In this post, I will look at Verizon with respect to the iPhone and AT&T. An earlier related post on Verizon is available here.
Verizon Communications Inc. (NYSE:VZ) is one of the world’s leading providers of communications services with operating revenue of $88.14 billion in 2006. Its business is organized into two segments: Wireline and Domestic Wireless. The wireless business, operating as Verizon Wireless, is a joint venture formed in April 2000 between Verizon and Vodafone Group Plc with Verizon owning a controlling 55% interest.
For Q2 2007, for its Domestic Wireless segment, Verizon reported revenues of $10.8 billion. Its customer base increased to approximately 62.1 million, a 13.2% increase over last year. Verizon is the largest US wireless carrier in terms of revenue and in terms of customers, it is No.2 after AT&T which has 63.7 million customers. In the quarter, Verizon added 1.3 million wireless customers, less than AT&T’s 1.5 million. The main reason behind this is that Verizon lost about 300,000 wholesale subscribers due to the bankruptcy of its reseller Amp’d Mobile. This is the first time since early 2006 that AT&T has outpaced Verizon.
The one advantage Verizon has over AT&T is its 3G network. Most of its customers would rather wait for an iPhone rival version that is 3G capable rather than shift to the slow EDGE network of AT&T. Verizon is a CDMA shop and there is no chance at least for five years that an iPhone version will hit its network. Verizon has some 3G products in the pipeline and it is taking steps to minimize the effect of the ban on the import of Qualcomm 3G chips. It is reportedly paying Broadcom $6 for every handset, smart phone or data card affected. The deal is subject to a maximum payment of $40 million per calendar quarter and a lifetime maximum fee of $200 million. Verizon’s stock is fluctuating between $40 and $44. [For more color on Qualcomm and the GSM-CDMA debate, here are 2 prior pieces: the highly controversial iPhone and the Future of Qualcomm and its addendum.]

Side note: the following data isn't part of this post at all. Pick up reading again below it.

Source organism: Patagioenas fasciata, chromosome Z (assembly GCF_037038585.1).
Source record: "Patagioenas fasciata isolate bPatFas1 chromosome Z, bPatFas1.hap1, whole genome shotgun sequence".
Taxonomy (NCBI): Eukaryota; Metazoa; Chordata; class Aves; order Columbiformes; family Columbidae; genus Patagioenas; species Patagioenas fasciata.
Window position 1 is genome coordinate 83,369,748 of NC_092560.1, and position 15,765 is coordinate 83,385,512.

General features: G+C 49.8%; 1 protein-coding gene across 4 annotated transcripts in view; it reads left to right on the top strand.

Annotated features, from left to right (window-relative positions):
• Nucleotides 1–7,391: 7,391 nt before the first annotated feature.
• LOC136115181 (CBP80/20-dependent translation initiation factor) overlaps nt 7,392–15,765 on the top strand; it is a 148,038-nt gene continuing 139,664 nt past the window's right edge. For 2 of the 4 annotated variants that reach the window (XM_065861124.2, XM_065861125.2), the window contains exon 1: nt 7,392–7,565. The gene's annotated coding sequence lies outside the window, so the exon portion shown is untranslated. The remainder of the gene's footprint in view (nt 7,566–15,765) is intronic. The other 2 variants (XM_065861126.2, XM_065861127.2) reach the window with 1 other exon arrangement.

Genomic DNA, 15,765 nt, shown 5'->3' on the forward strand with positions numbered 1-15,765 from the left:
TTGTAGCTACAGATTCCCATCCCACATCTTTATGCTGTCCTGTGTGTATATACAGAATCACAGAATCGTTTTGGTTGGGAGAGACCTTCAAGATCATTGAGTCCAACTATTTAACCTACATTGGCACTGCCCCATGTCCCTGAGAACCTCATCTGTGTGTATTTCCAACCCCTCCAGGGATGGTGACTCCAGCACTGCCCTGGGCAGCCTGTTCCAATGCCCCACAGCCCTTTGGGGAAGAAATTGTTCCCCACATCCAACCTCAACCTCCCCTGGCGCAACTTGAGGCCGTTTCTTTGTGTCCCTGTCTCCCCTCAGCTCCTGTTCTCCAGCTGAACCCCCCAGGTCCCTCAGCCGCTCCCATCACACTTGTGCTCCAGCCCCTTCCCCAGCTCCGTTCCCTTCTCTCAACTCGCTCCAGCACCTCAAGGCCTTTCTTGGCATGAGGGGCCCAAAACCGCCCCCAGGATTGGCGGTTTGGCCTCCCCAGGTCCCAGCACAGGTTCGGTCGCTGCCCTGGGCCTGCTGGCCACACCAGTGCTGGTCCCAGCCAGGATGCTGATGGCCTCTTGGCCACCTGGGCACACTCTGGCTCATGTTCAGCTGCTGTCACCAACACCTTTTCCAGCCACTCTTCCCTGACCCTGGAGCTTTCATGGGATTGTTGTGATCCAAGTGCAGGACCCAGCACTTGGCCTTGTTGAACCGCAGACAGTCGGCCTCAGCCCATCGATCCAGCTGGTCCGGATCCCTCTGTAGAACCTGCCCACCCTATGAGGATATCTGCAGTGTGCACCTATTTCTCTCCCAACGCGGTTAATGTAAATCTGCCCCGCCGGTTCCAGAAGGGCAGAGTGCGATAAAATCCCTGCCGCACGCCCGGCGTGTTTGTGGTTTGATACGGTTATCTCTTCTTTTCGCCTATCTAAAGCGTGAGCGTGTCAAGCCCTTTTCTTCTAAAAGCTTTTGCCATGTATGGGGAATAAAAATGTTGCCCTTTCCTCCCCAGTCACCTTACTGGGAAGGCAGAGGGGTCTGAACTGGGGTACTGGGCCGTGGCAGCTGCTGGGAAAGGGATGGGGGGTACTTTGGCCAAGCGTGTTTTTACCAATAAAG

With the lowest churn rate in the industry at 1.08%, Verizon would probably not lose a lot of its existing customers. It has not lost me, even though I am a strong iPhone prospect. However, AT&T would surely sign up many new customers for the iPhone and widen the gap between them. On its part, Verizon is trying to decrease the gap by acquiring Rural Cellular Corporation and thereby its 700,000 customers in 15 states.
However, Verizon would need to come with an answer to the iPhone in the near future, as the convergence device movement gains ground. So far, I have not seen a compelling story on that from the Verizon camp, and that is worrisome. The low-end market segment, including rural, is likely to be significantly less profitable than a strong high-end, iPhone equivalent strategy.
This segment is a part in the series : iPhone’s Carrier Competitors